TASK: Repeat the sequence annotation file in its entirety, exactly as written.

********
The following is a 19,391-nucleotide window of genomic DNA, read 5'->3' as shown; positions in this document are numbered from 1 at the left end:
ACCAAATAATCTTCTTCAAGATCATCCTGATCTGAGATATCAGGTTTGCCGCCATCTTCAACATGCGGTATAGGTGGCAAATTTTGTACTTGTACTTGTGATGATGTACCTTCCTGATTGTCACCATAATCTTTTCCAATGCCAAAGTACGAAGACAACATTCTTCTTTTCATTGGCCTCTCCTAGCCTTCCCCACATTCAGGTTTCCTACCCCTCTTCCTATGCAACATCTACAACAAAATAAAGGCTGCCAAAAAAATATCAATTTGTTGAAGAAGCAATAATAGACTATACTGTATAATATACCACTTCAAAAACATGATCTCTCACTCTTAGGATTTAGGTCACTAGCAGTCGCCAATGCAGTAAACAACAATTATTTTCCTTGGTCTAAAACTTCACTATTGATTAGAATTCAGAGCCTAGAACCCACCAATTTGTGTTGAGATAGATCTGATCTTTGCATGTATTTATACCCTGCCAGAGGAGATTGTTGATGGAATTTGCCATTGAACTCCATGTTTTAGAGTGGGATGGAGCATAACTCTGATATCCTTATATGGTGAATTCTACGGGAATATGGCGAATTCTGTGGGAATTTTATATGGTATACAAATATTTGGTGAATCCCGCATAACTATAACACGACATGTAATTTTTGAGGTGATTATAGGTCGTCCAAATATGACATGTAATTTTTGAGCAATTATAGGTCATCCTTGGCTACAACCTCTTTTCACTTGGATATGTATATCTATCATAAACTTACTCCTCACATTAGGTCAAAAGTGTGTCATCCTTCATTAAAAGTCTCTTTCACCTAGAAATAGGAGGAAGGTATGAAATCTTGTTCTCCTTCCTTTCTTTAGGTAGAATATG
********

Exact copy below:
The following is a 19,391-nucleotide window of genomic DNA, read 5'->3' as shown; positions in this document are numbered from 1 at the left end:
ACCAAATAATCTTCTTCAAGATCATCCTGATCTGAGATATCAGGTTTGCCGCCATCTTCAACATGCGGTATAGGTGGCAAATTTTGTACTTGTACTTGTGATGATGTACCTTCCTGATTGTCACCATAATCTTTTCCAATGCCAAAGTACGAAGACAACATTCTTCTTTTCATTGGCCTCTCCTAGCCTTCCCCACATTCAGGTTTCCTACCCCTCTTCCTATGCAACATCTACAACAAAATAAAGGCTGCCAAAAAAATATCAATTTGTTGAAGAAGCAATAATAGACTATACTGTATAATATACCACTTCAAAAACATGATCTCTCACTCTTAGGATTTAGGTCACTAGCAGTCGCCAATGCAGTAAACAACAATTATTTTCCTTGGTCTAAAACTTCACTATTGATTAGAATTCAGAGCCTAGAACCCACCAATTTGTGTTGAGATAGATCTGATCTTTGCATGTATTTATACCCTGCCAGAGGAGATTGTTGATGGAATTTGCCATTGAACTCCATGTTTTAGAGTGGGATGGAGCATAACTCTGATATCCTTATATGGTGAATTCTACGGGAATATGGCGAATTCTGTGGGAATTTTATATGGTATACAAATATTTGGTGAATCCCGCATAACTATAACACGACATGTAATTTTTGAGGTGATTATAGGTCGTCCAAATATGACATGTAATTTTTGAGCAATTATAGGTCATCCTTGGCTACAACCTCTTTTCACTTGGATATGTATATCTATCATAAACTTACTCCTCACATTAGGTCAAAAGTGTGTCATCCTTCATTAAAAGTCTCTTTCACCTAGAAATAGGAGGAAGGTATGAAATCTTGTTCTCCTTCCTTTCTTTAGGTAGAATATG